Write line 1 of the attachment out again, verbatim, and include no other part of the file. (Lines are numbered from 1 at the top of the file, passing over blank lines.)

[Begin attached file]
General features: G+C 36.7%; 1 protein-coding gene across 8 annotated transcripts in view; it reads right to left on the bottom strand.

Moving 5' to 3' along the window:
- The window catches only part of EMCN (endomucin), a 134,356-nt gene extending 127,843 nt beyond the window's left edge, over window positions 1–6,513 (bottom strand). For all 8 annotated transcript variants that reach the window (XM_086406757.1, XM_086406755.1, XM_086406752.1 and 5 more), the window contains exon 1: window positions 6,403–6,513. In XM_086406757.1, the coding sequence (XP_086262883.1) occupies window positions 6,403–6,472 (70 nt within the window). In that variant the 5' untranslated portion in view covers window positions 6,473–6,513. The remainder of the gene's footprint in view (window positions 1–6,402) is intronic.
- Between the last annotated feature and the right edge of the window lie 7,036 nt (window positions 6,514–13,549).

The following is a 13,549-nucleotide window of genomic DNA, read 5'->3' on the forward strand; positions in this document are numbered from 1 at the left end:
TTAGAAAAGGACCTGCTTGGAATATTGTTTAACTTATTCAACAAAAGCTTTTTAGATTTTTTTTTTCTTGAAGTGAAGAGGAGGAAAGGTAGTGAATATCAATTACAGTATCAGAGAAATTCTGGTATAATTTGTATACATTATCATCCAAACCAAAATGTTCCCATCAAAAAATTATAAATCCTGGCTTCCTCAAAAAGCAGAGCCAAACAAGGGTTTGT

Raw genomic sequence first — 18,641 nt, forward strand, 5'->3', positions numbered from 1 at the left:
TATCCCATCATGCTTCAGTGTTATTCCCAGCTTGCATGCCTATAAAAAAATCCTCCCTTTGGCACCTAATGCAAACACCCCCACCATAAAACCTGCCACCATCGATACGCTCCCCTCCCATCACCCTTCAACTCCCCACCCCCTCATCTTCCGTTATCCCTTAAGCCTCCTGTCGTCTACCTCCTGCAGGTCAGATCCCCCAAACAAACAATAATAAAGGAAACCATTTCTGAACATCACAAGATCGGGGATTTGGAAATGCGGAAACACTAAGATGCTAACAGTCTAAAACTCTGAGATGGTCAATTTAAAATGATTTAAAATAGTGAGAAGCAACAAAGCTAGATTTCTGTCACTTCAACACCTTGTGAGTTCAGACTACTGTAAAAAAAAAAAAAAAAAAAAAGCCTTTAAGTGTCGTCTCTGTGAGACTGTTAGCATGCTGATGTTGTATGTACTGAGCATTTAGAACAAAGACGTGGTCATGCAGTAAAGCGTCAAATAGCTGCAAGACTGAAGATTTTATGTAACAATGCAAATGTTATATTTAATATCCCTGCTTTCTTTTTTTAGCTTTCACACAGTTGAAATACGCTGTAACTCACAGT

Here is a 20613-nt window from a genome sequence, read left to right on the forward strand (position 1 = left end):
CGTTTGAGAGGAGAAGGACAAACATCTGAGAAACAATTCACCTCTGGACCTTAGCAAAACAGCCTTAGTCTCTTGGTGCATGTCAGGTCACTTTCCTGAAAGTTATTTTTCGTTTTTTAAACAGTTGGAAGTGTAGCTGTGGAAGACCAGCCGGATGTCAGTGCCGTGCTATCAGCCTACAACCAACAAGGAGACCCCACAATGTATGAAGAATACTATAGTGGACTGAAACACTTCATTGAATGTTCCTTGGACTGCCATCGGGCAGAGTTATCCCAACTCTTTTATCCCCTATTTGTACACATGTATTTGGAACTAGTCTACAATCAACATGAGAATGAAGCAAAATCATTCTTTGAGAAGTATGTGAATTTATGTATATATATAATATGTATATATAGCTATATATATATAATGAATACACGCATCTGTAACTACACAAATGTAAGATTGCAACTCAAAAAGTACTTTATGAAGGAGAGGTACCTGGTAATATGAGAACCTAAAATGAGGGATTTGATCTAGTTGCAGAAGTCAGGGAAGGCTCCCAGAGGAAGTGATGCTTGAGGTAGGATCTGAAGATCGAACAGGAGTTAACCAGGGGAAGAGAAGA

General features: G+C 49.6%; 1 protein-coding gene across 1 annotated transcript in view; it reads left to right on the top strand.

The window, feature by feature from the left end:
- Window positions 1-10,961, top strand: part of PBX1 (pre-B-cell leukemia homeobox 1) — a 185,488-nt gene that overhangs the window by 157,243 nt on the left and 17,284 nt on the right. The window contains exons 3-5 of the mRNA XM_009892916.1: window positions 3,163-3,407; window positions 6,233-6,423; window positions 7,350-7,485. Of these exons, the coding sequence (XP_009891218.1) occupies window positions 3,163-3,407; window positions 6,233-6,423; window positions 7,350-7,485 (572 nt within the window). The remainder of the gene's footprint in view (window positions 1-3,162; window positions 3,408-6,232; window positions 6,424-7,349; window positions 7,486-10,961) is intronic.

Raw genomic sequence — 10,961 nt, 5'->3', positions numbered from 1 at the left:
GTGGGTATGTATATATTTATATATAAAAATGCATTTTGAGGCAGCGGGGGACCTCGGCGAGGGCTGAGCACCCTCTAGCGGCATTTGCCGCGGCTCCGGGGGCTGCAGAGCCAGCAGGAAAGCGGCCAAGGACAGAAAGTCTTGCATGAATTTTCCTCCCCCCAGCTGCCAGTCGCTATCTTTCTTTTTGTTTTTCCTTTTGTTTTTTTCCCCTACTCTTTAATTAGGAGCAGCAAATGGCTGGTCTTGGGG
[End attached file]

General features: G+C 36.7%; 1 protein-coding gene across 8 annotated transcripts in view; it reads right to left on the bottom strand.